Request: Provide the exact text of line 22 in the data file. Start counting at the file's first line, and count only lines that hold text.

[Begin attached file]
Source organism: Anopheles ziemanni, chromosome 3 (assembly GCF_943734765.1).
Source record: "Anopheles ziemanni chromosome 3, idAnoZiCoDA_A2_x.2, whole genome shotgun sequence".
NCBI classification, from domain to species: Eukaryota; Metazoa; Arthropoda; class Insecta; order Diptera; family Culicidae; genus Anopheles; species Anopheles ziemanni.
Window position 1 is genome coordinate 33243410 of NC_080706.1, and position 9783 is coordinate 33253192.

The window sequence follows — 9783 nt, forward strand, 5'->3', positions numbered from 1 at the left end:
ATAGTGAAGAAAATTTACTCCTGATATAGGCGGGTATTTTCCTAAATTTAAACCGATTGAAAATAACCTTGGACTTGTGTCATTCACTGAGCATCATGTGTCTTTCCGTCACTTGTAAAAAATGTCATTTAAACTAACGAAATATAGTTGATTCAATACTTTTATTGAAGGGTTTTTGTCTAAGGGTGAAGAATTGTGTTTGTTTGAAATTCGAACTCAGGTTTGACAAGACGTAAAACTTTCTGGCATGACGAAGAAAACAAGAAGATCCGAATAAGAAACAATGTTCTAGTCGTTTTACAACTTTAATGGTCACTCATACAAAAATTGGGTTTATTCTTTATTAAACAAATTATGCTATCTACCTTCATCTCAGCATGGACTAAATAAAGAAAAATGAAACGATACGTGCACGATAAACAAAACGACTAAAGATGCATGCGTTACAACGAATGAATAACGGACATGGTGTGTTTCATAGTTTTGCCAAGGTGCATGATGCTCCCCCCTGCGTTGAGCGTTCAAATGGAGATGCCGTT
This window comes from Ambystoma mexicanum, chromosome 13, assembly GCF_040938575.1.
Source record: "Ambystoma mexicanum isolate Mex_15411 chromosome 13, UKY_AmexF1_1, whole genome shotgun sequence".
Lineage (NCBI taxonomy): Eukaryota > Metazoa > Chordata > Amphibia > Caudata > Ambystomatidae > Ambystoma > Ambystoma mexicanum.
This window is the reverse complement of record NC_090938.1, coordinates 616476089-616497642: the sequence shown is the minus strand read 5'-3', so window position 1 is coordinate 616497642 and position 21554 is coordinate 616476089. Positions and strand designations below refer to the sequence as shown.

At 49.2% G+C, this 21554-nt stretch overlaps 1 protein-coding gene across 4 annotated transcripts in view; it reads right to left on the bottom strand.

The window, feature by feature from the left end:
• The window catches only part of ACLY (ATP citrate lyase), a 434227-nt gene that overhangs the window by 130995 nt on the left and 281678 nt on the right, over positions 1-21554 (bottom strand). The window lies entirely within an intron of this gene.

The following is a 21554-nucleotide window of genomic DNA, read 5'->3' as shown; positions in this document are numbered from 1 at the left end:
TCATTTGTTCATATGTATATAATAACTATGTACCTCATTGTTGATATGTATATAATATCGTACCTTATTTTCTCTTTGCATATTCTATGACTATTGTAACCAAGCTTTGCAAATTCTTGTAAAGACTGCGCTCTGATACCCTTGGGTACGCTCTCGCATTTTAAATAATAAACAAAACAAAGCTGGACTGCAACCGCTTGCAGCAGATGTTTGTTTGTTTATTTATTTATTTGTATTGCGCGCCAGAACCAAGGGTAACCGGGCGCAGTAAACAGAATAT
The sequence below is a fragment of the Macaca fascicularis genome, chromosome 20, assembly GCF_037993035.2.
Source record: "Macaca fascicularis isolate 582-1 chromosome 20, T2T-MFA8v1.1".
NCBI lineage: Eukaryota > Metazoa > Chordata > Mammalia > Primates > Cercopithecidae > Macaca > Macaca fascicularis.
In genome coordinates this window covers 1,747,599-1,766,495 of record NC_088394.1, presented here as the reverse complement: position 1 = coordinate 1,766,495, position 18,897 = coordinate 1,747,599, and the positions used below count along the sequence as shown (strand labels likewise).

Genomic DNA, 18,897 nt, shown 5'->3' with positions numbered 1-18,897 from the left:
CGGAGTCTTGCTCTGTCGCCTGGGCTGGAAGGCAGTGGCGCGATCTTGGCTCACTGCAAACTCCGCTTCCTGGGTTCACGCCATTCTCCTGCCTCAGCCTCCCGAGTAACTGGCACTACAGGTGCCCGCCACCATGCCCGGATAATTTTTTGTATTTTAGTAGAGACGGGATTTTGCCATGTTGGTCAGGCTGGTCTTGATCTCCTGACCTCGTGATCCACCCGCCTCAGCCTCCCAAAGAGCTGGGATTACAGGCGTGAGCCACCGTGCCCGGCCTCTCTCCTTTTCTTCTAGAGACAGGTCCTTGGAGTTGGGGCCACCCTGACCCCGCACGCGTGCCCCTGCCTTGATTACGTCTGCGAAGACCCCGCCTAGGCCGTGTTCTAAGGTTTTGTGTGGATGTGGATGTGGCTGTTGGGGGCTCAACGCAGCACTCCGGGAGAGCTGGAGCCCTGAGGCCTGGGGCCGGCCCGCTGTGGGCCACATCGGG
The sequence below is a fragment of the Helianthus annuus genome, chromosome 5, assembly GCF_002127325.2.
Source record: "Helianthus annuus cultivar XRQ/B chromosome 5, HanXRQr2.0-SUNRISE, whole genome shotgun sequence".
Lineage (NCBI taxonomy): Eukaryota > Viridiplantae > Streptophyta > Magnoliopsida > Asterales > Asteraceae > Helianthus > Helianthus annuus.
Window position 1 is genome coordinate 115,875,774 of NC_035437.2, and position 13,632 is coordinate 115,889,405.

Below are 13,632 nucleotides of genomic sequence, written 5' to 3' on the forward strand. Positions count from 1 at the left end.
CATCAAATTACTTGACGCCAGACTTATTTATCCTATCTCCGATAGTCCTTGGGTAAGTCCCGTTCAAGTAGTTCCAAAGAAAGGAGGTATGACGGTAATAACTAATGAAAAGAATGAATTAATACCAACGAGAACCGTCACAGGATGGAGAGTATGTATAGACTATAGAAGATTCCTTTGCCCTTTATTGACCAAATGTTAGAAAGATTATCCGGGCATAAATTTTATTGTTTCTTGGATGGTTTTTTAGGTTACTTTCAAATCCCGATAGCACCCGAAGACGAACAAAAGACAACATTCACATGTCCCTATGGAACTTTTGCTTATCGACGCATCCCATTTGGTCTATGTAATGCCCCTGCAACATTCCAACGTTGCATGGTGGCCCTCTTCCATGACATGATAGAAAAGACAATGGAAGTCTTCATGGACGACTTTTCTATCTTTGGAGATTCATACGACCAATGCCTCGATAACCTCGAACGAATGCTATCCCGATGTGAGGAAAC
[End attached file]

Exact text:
The sequence below is a fragment of the Helianthus annuus genome, chromosome 5, assembly GCF_002127325.2.